History is littered with unintended uses and side effects for inventions. Did you know for years, bubble wrap was used as (rather garish) wallpaper? It was only when IBM needed to protect shipments of their new 1401 computer in 1959 that someone thought, “Hmm, this addictive popping paper might do the trick." So it is with ‘The Machine to Be Another’, a project that uses the Oculus Rift Goggle and other virtual reality technology. Not for video games, but to change human interaction, understanding and the world. For example, one ‘performer’, in a wheelchair with a mounted head camera, can transmit their point of view to a ‘user’ with Occulus Rift, who is also in a wheelchair. By mirroring the disabled person’s movements the user is able to gain an immersive understanding of their point of view. The Spanish project aims to encourage people of all kinds to ‘walk a mile in other’s shoes’, thereby fostering understanding between different races, genders and backgrounds. Recalling a body swapping experiment, one woman told press, “We were standing there just in underwear, and I looked down, and I saw my whole body as a man, dressed in underpants.” Not surprisingly, “that’s the picture I remember best.”

Surviving with Soda Cans

Stuck in the wild with just the clothes on your back? You can still make fire or go fishing to survive

Cans Use the bottom of a soda can, polish it to a sheen (use chocolate or toothpaste), and reflect sunlight onto some kindling. Voila! The shiny concave bottom will reflect the sun’s rays onto the kindling and start a fire.

Socks Can act as a general filter. Run water through to trap larger sediment and creepy crawlies, rendering it safer to drink. While dry, you can pick off your sock lint (who’d ever think that would be useful?) to use as kindling for your can.

Spit Some small fish are attracted to human saliva. If you know some are about, spit on the water, wait for them to nibble, and scoop ‘em up using t-shirt as a net. Fishermen swear by coating their fishhooks with spit to nab a catch.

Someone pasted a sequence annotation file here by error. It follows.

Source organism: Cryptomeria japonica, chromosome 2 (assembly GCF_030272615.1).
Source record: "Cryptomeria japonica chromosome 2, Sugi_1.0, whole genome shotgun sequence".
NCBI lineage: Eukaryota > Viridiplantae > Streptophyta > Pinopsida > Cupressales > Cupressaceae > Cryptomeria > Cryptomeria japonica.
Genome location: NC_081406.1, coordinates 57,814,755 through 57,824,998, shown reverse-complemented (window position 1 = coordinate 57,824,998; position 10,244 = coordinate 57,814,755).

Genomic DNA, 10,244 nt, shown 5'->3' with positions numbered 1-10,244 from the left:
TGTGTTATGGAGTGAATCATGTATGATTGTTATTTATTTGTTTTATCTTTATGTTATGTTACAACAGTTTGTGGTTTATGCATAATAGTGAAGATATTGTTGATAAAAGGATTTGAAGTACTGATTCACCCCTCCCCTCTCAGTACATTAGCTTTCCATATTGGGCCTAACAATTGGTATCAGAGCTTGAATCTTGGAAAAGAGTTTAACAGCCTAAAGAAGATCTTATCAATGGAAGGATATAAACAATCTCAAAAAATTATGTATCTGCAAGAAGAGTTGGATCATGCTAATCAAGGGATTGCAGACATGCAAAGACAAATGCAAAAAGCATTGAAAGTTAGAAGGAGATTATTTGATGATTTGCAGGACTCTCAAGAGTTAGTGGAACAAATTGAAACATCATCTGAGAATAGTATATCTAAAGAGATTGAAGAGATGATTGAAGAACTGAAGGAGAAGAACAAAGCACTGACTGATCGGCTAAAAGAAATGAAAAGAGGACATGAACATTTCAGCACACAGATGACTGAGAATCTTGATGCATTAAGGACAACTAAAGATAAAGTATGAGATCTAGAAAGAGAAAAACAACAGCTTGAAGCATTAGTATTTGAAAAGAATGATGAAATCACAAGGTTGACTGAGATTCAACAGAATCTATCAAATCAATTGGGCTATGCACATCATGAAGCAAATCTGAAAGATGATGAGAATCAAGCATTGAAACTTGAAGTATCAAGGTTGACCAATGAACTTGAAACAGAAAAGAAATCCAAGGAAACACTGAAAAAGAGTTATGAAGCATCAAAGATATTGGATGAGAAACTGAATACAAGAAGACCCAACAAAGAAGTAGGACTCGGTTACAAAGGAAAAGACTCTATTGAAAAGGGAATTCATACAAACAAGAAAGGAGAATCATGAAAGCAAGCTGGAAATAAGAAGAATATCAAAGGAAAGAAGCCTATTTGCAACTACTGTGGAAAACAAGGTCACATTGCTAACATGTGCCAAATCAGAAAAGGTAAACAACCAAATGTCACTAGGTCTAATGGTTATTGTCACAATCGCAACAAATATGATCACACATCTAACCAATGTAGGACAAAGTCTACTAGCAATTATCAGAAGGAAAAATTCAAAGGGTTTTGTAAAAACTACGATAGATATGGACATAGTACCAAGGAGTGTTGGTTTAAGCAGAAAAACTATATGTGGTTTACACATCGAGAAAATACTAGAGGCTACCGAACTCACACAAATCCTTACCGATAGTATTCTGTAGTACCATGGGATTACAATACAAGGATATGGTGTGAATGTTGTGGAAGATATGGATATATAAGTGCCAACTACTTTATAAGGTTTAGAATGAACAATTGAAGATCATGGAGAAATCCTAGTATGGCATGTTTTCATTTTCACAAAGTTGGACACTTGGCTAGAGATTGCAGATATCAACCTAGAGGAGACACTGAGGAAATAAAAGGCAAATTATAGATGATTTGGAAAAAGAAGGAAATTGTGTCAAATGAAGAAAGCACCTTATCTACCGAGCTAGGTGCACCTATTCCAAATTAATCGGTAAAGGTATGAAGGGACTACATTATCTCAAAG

THE TWO SIDES OF

SUPERHEROES

Don a cape – actually, don’t – pick the lint from those tights and part your hair to the left, because we’re exploring the double-edged world of crime-fighting wonders Nicolas Cage almost played Superman in a 1998 film called Man of Steel. The project never got off the ground, but Cage recently told press his version of the character “would have been gutsy”. Shudder.

Between 1975 and 1996, Marvel owned the trademark to the word ‘zombie’. Probably for no other reason than because it was cool.

Our thanks to Adam West of the low-budget ‘60s Batman TV series, for showing us that pudgy men in polyester turtlenecks can be superheroes too. Biff! Zlott! Kapwinga!

The Hair Part Theory states that people are more apt to like you if your hair parts to the right rather than viceversa. Can’t think of an example? Clark Kent’s hair parts to the right, Superman’s to the left. #MindBlown

Last year, five-year-old Miles asked the MakeA-Wish Foundation if he could be BatKid for a day. 10,000 people signed up to cheer him on as he helped save San Francisco.

A parody comic of the Marvel universe includes normalman (“norm” for short), the only person without superpowers on an entire planet. Poor guy doesn’t even get a capitalized name, for pete’s sake!

Movies like Kick-Ass have seen a rise in everyday citizens donning costumes to fight crime, most of whom end up getting their butts kicked. Not so Shadow, aka Ken Andre of the UK. He’s an expert at Ninjutsu, has a specialised hearing aid that amplifies sound, and once stopped a carjacker by throwing nunchucks at him. Then, he later said, “I tied him to the lamppost using his own legs and called the police.”

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The Dark Knight has gained a reputation for not killing his enemies — perhaps undeservedly. In the very first issue (Batman No. 1, 1940), he hangs a man from a noose dangling from his Batplane. As he flies into the night, corpse swaying in the sky, Batman cackles, “He’s probably better off this way.”